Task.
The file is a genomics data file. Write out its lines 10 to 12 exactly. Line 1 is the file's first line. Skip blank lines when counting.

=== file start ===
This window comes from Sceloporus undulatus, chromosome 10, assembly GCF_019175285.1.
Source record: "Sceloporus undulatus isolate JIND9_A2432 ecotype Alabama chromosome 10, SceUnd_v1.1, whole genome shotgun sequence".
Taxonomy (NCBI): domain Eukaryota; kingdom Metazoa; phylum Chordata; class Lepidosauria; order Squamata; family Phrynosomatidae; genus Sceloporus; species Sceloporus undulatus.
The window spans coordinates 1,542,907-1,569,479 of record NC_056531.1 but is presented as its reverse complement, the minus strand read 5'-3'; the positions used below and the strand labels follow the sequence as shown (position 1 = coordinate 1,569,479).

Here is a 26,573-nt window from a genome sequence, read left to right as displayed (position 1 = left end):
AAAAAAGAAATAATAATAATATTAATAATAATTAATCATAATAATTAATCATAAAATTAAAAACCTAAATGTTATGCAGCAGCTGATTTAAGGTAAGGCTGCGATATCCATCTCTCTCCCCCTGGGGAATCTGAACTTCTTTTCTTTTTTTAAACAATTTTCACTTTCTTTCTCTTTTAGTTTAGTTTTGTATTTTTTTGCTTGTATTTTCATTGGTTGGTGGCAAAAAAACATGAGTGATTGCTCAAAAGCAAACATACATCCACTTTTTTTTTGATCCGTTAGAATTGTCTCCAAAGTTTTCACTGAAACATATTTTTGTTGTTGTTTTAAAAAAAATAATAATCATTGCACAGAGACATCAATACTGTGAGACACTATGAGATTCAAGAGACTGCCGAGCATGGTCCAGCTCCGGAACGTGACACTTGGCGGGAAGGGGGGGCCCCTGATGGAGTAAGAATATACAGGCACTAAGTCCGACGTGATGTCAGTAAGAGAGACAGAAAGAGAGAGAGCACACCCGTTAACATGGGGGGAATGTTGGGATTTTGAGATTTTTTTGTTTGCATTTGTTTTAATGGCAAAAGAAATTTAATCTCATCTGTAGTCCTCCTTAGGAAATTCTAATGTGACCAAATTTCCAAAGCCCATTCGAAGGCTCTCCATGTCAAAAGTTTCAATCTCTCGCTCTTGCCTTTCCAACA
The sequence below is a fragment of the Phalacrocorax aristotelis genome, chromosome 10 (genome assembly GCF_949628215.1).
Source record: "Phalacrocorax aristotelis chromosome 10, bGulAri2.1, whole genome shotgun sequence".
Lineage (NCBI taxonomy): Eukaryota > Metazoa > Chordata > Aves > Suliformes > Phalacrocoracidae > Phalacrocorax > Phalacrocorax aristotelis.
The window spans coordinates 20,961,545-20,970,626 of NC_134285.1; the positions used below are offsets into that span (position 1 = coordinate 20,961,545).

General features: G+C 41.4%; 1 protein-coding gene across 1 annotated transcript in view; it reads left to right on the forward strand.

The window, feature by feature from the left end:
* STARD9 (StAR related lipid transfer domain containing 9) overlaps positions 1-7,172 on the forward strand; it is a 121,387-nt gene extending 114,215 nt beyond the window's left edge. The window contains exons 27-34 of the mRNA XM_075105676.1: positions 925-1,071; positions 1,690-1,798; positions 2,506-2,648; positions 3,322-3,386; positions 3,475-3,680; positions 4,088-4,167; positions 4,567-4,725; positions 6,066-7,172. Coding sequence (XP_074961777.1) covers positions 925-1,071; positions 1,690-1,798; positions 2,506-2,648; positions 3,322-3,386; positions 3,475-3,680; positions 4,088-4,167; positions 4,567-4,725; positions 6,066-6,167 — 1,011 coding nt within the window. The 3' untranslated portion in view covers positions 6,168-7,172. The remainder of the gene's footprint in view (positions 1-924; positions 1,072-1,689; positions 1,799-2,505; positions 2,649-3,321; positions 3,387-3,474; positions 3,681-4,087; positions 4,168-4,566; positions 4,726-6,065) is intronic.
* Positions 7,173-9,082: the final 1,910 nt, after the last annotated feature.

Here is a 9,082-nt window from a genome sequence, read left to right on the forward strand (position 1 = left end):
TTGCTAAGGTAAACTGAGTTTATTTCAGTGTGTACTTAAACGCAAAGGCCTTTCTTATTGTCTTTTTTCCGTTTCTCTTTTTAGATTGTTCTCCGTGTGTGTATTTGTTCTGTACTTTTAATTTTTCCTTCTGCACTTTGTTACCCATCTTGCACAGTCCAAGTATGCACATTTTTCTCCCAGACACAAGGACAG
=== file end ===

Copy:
The window spans coordinates 20,961,545-20,970,626 of NC_134285.1; the positions used below are offsets into that span (position 1 = coordinate 20,961,545).

General features: G+C 41.4%; 1 protein-coding gene across 1 annotated transcript in view; it reads left to right on the forward strand.

The window, feature by feature from the left end: